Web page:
Nrf2 must also escape Keap1-mediated cytoplasmic sequestration in order to accumulate in the nucleus and activate gene expression. Keap1 binds to actin via its Kelch repeat domain and pharmacological disruption of the actin cytoskeleton enables Nrf2 to escape Keap1-mediated sequestration in the cytoplasm (29
). Inducers of Nrf2 may perturb the ability of Keap1 to associate with the actin cytoskeleton and thus enable release of Nrf2 into the nucleus. However, our results indicate that neither sulforaphane nor quinone-induced oxidative stress results in quantitative release of Nrf2 from Keap1. An alternative possibility is suggested by the observation that ongoing protein synthesis is required for accumulation of Nrf2 in the nucleus (24
). We propose that, under normal conditions, a single Keap1 protein is able to target multiple Nrf2 proteins for destruction. However, when the ability of Keap1 to efficiently target Nrf2 proteins for degradation is inhibited, each Keap1 protein (or Keap1 dimer) (62
), is only able to sequester a single Nrf2 protein. Thus, newly synthesized Nrf2 proteins will no longer be bound by Keap1 proteins and, instead, accumulate in the nucleus following transport from the cytoplasm. Consistent with this saturation model, overexpression of a Neh-GFP fusion protein enables nuclear accumulation of endogenous Nrf2 (5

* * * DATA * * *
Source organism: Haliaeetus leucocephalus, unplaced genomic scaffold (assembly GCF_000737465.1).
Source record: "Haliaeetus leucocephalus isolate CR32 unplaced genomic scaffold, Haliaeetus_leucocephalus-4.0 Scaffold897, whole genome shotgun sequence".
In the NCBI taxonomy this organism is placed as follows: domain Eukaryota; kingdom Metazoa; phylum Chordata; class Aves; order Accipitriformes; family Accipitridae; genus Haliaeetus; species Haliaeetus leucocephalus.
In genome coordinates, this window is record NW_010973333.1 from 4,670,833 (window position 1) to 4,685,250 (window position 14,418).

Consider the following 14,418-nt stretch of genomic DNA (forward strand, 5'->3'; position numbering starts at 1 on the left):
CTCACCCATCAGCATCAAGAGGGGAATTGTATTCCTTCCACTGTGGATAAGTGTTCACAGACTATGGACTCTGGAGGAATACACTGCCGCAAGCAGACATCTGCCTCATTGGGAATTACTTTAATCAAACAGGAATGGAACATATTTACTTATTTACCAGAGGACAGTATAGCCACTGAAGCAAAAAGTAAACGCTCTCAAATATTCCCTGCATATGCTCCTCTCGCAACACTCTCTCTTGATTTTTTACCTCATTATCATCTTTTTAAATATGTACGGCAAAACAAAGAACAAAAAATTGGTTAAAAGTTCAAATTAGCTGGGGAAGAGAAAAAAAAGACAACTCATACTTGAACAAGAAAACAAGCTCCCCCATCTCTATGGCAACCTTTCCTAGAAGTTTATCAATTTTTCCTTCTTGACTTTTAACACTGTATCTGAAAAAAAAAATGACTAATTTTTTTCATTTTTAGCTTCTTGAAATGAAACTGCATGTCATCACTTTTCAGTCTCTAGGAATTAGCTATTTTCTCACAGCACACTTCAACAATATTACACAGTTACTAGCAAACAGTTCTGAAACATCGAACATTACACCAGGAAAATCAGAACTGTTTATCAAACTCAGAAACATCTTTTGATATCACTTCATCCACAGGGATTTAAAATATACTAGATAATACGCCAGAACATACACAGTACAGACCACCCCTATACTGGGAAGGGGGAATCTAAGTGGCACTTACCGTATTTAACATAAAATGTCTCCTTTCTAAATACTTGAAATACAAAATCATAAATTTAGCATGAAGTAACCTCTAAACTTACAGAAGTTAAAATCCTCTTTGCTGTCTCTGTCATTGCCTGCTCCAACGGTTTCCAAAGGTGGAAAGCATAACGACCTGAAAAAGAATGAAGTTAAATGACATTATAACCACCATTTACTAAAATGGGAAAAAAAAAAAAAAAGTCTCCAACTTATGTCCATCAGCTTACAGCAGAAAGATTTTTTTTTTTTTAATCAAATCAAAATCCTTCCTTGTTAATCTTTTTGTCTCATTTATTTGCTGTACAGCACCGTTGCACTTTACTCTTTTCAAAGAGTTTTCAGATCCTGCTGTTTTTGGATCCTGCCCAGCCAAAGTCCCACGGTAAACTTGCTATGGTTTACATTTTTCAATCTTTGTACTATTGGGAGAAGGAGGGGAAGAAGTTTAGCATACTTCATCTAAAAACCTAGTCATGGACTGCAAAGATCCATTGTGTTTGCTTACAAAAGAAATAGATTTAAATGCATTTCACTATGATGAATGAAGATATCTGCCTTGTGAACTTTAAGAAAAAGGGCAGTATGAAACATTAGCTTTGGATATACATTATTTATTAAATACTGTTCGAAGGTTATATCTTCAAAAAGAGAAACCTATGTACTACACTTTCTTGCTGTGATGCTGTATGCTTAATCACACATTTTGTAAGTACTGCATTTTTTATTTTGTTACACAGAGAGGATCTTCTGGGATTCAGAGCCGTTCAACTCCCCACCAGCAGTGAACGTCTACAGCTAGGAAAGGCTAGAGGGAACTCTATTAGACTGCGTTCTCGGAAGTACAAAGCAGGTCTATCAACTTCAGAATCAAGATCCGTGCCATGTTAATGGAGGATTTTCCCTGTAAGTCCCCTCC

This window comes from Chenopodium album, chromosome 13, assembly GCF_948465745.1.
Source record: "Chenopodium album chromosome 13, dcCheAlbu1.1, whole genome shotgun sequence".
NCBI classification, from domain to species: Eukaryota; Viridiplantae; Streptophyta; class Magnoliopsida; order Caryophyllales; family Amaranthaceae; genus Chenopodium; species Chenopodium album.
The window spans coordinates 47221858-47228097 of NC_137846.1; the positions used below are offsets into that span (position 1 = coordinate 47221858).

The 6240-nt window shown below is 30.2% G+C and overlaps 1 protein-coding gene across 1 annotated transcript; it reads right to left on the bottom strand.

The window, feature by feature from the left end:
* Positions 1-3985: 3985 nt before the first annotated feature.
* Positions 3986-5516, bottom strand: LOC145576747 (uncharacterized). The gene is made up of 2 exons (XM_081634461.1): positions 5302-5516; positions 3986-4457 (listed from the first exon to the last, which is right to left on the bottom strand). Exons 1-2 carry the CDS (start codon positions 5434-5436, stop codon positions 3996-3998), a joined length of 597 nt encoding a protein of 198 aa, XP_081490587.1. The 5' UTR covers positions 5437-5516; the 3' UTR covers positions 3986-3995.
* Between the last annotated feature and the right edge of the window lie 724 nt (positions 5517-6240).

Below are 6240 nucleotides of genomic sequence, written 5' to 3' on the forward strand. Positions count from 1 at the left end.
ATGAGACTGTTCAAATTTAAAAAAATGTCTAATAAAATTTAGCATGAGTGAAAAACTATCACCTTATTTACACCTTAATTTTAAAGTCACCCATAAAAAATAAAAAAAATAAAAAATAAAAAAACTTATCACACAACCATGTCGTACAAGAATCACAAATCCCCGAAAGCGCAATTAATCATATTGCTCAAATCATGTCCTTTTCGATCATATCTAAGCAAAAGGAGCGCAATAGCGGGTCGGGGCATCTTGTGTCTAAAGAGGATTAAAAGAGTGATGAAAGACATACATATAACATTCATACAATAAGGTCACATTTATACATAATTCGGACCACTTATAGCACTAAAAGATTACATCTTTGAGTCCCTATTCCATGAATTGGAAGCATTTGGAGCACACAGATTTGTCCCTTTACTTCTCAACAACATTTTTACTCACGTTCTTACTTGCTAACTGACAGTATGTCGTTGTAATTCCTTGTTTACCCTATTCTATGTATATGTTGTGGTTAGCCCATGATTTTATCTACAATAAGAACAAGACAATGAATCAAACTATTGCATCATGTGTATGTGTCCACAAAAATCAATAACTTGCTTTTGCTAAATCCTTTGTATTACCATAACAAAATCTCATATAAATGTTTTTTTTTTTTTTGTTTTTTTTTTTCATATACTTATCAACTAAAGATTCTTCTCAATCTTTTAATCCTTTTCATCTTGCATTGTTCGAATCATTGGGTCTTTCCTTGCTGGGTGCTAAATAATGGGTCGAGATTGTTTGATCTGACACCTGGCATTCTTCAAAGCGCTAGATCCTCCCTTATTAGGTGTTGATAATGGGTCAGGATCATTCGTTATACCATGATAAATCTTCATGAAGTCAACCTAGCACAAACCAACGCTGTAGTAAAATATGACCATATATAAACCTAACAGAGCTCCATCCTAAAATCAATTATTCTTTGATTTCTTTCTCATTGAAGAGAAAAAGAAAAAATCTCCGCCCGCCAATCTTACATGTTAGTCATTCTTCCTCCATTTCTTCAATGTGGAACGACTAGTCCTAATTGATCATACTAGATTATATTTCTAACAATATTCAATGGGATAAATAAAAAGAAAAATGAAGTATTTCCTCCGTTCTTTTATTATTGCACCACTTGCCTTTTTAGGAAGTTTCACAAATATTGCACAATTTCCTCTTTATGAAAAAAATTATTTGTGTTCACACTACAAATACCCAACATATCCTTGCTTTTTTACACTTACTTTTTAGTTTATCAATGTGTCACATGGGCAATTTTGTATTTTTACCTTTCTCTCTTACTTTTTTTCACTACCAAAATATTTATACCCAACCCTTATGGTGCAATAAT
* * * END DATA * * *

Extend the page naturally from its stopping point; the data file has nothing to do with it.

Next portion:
The ability of structurally diverse chemicals to activate Nrf2-dependent gene expression correlates closely with their reactivity toward thiols (17
). Talalay and coworkers have identified four cysteine residues in Keap1 (Cys 257, Cys 273, Cys 288, and Cys 297) that are preferentially labeled following in vitro exposure of purified Keap1 to a cysteine-reactive alkylating agent (16
). Mutant Keap1 proteins containing serine substitutions for two of these residues (Cys 273 and Cys 288) are impaired in their ability to target Nrf2 for ubiquitination and to repress Nrf2-dependent gene expression in transfected cells (52
). In a previous study, members of our laboratory demonstrated that Cys 151 is required for both a novel redox-dependent alteration in Keap1 in cells exposed to oxidative stress and the ability of oxidative stress to activate Nrf2-dependent gene expression (60
). In the present work, we demonstrate that Cys 151 is required for inhibition of Keap1-dependent ubiquitination of Nrf2 by both sulforaphane and oxidative stress. Taken together, our results and those reported by Talalay's group suggest that multiple cysteine residues in Keap1 are capable of undergoing redox-dependent alterations. Identification of redox-dependent biochemical modifications that occur on the endogenous Keap1 protein will further our understanding of how cells sense the presence of reactive molecules and activate an Nrf2-dependent transcription program that protects sensitive biological molecules from chemical and oxidative damage.